Two weeks ago, the Rockies welcomed the commencement of the 2019 season.
The talk was about having a roster capable of building off back-to-back wild-card appearances and win the first division title in the franchise’s 27th season of play. They won their first two games of the season in Miami and were looking forward to the next 160.
Then came the injuries, the losses, and the frustrations that come with a team that has followed up those two season-opening wins by losing 11 of its last 12 games -- the last seven in a row, including a Friday-into-Saturday painful 3-2, 18-inning loss at San Francisco on Friday night at Oracle Park (previously known as AT&T Park).
It was evident in the words of catcher Chris Iannetta, who came into the game in the ninth inning as a pinch-hitter, and by the time the game had come to a conclusion he not only was 0-for-4 – with four strikeouts in a game for the sixth time in 1,154 career big-league games – but it was his misstep with one out in the 18th that allowed the Giants to pull out the victory.
With the bases loaded, manager Bud Black went to a five-man infield, knowing if the Rockies didn’t get the out at home plate the game would be over. The plan appeared to work to perfection. DJ Johnson induced a ground ball from Eric Kratz to Ian Desmond, who had been moved from the outfield to the infield. Desmond threw home for the force.
Iannetta, however, didn’t have his foot on home plate. Brandon Belt crossed the plate to bring an end to what is the third longest game in Rockies history – 17 1/3 innings. It is two outs shy of the Rockies 2-1 loss to the D-Backs on Aug. 15, 2006, and 4 2/3 innings shy of the 22-inning record the Rockies set in a 2-1 victory at San Diego on April 17, 2008.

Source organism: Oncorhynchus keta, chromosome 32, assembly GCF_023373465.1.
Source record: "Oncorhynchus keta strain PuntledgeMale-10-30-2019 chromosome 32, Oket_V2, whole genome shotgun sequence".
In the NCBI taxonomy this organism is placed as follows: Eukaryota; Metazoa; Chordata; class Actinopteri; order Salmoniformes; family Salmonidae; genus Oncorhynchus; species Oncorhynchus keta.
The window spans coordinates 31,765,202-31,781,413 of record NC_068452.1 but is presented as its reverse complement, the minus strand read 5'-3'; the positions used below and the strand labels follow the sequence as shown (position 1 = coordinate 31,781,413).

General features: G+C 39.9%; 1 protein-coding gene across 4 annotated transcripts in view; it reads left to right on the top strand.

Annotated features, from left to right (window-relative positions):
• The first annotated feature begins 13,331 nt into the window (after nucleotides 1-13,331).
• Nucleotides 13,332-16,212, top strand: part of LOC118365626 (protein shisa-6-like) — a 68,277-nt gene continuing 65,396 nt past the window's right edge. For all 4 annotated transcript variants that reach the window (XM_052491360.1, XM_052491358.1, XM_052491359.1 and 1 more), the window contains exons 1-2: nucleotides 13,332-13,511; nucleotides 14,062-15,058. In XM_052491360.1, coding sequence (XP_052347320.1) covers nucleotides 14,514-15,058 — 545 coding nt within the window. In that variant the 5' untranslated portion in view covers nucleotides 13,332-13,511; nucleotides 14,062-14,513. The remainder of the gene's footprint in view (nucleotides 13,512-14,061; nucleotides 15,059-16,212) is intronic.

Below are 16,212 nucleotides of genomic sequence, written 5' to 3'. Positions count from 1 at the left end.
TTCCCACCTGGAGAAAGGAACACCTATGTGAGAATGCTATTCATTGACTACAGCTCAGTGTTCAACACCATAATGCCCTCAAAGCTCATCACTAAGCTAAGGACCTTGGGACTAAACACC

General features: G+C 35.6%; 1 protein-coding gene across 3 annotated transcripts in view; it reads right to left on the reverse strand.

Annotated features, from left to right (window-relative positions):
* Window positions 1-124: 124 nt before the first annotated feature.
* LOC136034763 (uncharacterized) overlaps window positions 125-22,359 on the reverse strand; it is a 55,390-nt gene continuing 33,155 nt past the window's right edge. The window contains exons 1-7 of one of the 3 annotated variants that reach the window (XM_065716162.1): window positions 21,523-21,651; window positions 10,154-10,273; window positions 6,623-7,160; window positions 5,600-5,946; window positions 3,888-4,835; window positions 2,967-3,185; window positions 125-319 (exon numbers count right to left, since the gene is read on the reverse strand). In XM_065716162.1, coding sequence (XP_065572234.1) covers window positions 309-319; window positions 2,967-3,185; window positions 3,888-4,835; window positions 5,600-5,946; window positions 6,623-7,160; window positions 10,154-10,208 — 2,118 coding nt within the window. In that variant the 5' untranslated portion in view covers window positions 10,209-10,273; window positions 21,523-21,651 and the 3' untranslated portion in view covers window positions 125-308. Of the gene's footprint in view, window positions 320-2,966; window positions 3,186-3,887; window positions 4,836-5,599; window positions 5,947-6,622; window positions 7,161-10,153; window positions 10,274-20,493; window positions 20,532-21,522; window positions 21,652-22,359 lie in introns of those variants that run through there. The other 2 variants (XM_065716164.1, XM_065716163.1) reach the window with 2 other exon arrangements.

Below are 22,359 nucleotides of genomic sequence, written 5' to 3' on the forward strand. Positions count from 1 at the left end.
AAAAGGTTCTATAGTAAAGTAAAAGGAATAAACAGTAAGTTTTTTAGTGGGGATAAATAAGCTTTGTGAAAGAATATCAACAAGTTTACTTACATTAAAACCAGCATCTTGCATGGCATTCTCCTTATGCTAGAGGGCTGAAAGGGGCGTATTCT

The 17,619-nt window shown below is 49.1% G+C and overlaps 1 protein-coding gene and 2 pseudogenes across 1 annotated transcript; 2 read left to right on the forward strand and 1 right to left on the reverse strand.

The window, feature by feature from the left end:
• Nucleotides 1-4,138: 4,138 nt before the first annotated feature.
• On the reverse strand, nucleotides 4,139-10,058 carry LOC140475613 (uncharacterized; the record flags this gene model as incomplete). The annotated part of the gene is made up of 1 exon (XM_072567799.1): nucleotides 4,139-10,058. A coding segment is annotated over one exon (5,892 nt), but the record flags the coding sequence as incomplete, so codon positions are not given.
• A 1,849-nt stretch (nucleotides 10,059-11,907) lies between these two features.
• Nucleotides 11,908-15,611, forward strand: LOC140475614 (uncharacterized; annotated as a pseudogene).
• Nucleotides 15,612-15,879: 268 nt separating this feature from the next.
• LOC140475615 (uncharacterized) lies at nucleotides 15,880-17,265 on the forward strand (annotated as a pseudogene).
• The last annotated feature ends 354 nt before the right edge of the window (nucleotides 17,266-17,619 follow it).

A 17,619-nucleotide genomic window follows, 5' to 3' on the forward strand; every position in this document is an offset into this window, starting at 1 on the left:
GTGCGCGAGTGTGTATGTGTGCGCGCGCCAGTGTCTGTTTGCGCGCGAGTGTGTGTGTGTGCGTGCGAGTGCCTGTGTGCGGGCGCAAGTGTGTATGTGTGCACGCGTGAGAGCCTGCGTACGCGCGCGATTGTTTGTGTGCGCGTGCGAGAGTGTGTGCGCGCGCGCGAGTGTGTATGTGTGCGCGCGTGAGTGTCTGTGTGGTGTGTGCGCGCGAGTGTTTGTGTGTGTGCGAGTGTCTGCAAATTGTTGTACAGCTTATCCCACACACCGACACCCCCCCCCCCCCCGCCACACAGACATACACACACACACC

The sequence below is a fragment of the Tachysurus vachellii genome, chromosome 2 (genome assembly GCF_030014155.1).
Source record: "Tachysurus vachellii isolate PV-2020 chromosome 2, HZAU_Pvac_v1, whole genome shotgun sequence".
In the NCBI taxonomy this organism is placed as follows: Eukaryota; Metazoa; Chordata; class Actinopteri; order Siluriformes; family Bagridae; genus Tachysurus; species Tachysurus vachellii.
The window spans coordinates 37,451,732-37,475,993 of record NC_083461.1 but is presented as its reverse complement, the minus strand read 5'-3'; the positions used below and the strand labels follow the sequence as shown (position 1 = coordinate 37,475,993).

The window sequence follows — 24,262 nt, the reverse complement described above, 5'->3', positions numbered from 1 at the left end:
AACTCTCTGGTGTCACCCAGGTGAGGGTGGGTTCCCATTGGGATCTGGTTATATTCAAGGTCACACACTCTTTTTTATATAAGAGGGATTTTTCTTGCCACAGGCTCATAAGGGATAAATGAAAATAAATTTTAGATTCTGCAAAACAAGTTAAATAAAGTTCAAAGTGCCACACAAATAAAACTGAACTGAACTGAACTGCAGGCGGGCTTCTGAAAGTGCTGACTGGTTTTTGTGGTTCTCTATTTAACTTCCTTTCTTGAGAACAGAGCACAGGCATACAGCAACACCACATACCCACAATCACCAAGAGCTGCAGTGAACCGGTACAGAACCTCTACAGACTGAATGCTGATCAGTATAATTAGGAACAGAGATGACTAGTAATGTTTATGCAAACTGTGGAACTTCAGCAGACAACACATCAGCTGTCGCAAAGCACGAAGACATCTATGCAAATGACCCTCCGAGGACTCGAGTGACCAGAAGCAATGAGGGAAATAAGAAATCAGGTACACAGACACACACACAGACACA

“It was a great game,” said manager Bud Black. “We fought hard all night long. So, did they. It was a hard-fought game on both sides.”
It was frustrating – to be kind – for Iannetta, who has more than 12 years of big-league service, and prides himself on being fundamentally sound.
“Games like this are really tough when you are not successful, and when you don’t make the plat it’s really difficult,” Iannetta told Patrick Saunders of the Denver Post. “It’s embarrassing. It’s frustrating. You run the gamut of internal emotions, from angry, to embarrassed, and (ticked) off, to `All right I have to come back tomorrow and find a way to do it when my number is called.”
And it doesn’t help that the Rockies, at 3-10, have matched the 2005 Rockies, who went 67-95, for the worst start in franchise history.
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